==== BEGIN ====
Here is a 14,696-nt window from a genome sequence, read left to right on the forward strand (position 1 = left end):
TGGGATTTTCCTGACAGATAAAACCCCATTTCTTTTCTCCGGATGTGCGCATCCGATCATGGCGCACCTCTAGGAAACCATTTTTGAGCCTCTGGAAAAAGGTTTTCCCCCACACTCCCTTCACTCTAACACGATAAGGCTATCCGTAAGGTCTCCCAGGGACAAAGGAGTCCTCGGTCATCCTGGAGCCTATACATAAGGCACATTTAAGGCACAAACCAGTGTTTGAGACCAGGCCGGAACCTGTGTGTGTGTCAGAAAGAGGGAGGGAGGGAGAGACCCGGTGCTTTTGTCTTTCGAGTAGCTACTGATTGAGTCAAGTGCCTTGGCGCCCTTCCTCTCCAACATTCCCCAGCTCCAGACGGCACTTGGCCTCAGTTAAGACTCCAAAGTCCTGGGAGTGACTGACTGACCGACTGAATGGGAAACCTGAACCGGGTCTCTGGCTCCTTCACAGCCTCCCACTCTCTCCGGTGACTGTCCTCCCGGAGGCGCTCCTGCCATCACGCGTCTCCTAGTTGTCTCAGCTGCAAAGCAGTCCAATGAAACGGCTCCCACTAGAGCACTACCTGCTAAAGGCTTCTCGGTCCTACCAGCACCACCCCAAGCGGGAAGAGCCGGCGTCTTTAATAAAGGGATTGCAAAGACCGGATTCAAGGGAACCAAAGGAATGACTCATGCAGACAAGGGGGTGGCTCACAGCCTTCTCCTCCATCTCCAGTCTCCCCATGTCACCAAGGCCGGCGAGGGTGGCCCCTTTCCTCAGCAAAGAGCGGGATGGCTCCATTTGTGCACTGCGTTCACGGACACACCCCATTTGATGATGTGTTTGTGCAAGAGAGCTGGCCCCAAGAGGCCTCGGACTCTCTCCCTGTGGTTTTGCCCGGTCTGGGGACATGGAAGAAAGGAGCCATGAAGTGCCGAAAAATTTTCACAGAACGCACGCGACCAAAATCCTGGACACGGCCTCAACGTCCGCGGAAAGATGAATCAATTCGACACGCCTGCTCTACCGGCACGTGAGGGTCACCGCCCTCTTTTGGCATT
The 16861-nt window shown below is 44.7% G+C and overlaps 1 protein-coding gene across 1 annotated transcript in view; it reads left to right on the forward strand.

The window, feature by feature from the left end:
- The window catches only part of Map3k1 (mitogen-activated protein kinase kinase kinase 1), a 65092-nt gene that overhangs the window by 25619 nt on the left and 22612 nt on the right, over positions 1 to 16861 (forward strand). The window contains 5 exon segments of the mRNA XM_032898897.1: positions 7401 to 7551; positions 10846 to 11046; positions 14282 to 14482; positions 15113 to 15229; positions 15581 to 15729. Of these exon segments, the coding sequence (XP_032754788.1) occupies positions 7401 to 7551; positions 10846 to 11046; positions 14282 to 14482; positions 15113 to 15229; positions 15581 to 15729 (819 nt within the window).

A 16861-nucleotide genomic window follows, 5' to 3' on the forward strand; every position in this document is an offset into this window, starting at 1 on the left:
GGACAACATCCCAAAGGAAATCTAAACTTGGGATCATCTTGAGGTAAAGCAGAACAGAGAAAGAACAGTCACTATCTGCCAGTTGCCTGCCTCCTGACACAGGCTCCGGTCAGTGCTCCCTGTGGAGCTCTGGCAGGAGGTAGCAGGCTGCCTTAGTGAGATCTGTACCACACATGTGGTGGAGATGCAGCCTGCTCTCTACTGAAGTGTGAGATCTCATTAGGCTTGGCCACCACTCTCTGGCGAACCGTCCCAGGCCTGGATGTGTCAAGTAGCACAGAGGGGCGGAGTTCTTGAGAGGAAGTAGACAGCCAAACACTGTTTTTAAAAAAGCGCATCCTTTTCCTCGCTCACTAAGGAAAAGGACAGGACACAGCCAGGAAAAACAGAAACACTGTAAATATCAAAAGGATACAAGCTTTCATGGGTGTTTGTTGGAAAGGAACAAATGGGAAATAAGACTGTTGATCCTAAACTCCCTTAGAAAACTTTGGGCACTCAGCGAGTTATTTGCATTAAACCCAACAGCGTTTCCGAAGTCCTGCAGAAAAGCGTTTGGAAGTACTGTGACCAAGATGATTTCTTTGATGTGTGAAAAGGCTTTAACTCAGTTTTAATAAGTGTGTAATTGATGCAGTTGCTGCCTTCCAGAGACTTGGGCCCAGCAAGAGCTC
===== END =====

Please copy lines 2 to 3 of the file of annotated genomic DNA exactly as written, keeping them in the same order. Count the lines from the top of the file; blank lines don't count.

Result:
TGGGATTTTCCTGACAGATAAAACCCCATTTCTTTTCTCCGGATGTGCGCATCCGATCATGGCGCACCTCTAGGAAACCATTTTTGAGCCTCTGGAAAAAGGTTTTCCCCCACACTCCCTTCACTCTAACACGATAAGGCTATCCGTAAGGTCTCCCAGGGACAAAGGAGTCCTCGGTCATCCTGGAGCCTATACATAAGGCACATTTAAGGCACAAACCAGTGTTTGAGACCAGGCCGGAACCTGTGTGTGTGTCAGAAAGAGGGAGGGAGGGAGAGACCCGGTGCTTTTGTCTTTCGAGTAGCTACTGATTGAGTCAAGTGCCTTGGCGCCCTTCCTCTCCAACATTCCCCAGCTCCAGACGGCACTTGGCCTCAGTTAAGACTCCAAAGTCCTGGGAGTGACTGACTGACCGACTGAATGGGAAACCTGAACCGGGTCTCTGGCTCCTTCACAGCCTCCCACTCTCTCCGGTGACTGTCCTCCCGGAGGCGCTCCTGCCATCACGCGTCTCCTAGTTGTCTCAGCTGCAAAGCAGTCCAATGAAACGGCTCCCACTAGAGCACTACCTGCTAAAGGCTTCTCGGTCCTACCAGCACCACCCCAAGCGGGAAGAGCCGGCGTCTTTAATAAAGGGATTGCAAAGACCGGATTCAAGGGAACCAAAGGAATGACTCATGCAGACAAGGGGGTGGCTCACAGCCTTCTCCTCCATCTCCAGTCTCCCCATGTCACCAAGGCCGGCGAGGGTGGCCCCTTTCCTCAGCAAAGAGCGGGATGGCTCCATTTGTGCACTGCGTTCACGGACACACCCCATTTGATGATGTGTTTGTGCAAGAGAGCTGGCCCCAAGAGGCCTCGGACTCTCTCCCTGTGGTTTTGCCCGGTCTGGGGACATGGAAGAAAGGAGCCATGAAGTGCCGAAAAATTTTCACAGAACGCACGCGACCAAAATCCTGGACACGGCCTCAACGTCCGCGGAAAGATGAATCAATTCGACACGCCTGCTCTACCGGCACGTGAGGGTCACCGCCCTCTTTTGGCATT
The 16861-nt window shown below is 44.7% G+C and overlaps 1 protein-coding gene across 1 annotated transcript in view; it reads left to right on the forward strand.